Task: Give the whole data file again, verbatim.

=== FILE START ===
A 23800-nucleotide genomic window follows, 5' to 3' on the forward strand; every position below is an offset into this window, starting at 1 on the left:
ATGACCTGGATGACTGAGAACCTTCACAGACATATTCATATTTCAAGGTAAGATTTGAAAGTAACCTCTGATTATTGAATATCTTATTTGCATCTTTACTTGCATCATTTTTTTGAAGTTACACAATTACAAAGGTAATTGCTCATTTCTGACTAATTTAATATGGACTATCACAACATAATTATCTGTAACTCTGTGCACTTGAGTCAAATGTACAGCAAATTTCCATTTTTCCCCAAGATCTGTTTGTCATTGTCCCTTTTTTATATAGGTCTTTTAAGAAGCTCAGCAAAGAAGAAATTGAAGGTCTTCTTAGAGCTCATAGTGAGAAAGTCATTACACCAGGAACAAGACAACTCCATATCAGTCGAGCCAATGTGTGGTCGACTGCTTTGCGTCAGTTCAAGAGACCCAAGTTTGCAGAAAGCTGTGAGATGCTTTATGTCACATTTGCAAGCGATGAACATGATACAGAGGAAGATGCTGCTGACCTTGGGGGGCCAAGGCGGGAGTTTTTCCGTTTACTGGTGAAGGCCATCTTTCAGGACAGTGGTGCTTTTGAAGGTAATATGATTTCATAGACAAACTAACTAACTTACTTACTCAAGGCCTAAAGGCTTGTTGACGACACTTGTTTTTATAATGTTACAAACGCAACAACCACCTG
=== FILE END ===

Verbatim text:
A 23800-nucleotide genomic window follows, 5' to 3' on the forward strand; every position below is an offset into this window, starting at 1 on the left:
ATGACCTGGATGACTGAGAACCTTCACAGACATATTCATATTTCAAGGTAAGATTTGAAAGTAACCTCTGATTATTGAATATCTTATTTGCATCTTTACTTGCATCATTTTTTTGAAGTTACACAATTACAAAGGTAATTGCTCATTTCTGACTAATTTAATATGGACTATCACAACATAATTATCTGTAACTCTGTGCACTTGAGTCAAATGTACAGCAAATTTCCATTTTTCCCCAAGATCTGTTTGTCATTGTCCCTTTTTTATATAGGTCTTTTAAGAAGCTCAGCAAAGAAGAAATTGAAGGTCTTCTTAGAGCTCATAGTGAGAAAGTCATTACACCAGGAACAAGACAACTCCATATCAGTCGAGCCAATGTGTGGTCGACTGCTTTGCGTCAGTTCAAGAGACCCAAGTTTGCAGAAAGCTGTGAGATGCTTTATGTCACATTTGCAAGCGATGAACATGATACAGAGGAAGATGCTGCTGACCTTGGGGGGCCAAGGCGGGAGTTTTTCCGTTTACTGGTGAAGGCCATCTTTCAGGACAGTGGTGCTTTTGAAGGTAATATGATTTCATAGACAAACTAACTAACTTACTTACTCAAGGCCTAAAGGCTTGTTGACGACACTTGTTTTTATAATGTTACAAACGCAACAACCACCTG